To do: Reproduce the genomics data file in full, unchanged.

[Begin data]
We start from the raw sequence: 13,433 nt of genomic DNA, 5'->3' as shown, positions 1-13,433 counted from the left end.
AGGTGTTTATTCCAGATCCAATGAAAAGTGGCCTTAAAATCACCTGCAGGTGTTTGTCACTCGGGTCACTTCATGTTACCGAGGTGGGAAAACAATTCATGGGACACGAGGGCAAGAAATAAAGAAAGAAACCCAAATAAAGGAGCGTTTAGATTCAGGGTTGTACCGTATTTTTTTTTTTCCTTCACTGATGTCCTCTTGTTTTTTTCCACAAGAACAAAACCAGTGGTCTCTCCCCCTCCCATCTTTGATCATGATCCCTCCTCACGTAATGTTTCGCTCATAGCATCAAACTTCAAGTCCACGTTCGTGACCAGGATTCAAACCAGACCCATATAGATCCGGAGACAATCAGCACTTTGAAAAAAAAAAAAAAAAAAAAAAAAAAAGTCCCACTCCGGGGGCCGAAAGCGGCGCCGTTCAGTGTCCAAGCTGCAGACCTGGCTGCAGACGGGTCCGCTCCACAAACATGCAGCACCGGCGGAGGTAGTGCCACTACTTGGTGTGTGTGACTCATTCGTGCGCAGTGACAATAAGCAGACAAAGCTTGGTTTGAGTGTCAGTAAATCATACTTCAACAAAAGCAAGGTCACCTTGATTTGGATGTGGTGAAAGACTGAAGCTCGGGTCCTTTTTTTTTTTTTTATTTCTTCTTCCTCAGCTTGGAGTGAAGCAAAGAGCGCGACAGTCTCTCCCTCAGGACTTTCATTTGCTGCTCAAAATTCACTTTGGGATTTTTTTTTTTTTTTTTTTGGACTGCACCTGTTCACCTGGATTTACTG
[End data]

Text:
We start from the raw sequence: 13,433 nt of genomic DNA, 5'->3' as shown, positions 1-13,433 counted from the left end.
AGGTGTTTATTCCAGATCCAATGAAAAGTGGCCTTAAAATCACCTGCAGGTGTTTGTCACTCGGGTCACTTCATGTTACCGAGGTGGGAAAACAATTCATGGGACACGAGGGCAAGAAATAAAGAAAGAAACCCAAATAAAGGAGCGTTTAGATTCAGGGTTGTACCGTATTTTTTTTTTTCCTTCACTGATGTCCTCTTGTTTTTTTCCACAAGAACAAAACCAGTGGTCTCTCCCCCTCCCATCTTTGATCATGATCCCTCCTCACGTAATGTTTCGCTCATAGCATCAAACTTCAAGTCCACGTTCGTGACCAGGATTCAAACCAGACCCATATAGATCCGGAGACAATCAGCACTTTGAAAAAAAAAAAAAAAAAAAAAAAAAAAGTCCCACTCCGGGGGCCGAAAGCGGCGCCGTTCAGTGTCCAAGCTGCAGACCTGGCTGCAGACGGGTCCGCTCCACAAACATGCAGCACCGGCGGAGGTAGTGCCACTACTTGGTGTGTGTGACTCATTCGTGCGCAGTGACAATAAGCAGACAAAGCTTGGTTTGAGTGTCAGTAAATCATACTTCAACAAAAGCAAGGTCACCTTGATTTGGATGTGGTGAAAGACTGAAGCTCGGGTCCTTTTTTTTTTTTTTATTTCTTCTTCCTCAGCTTGGAGTGAAGCAAAGAGCGCGACAGTCTCTCCCTCAGGACTTTCATTTGCTGCTCAAAATTCACTTTGGGATTTTTTTTTTTTTTTTTTTGGACTGCACCTGTTCACCTGGATTTACTG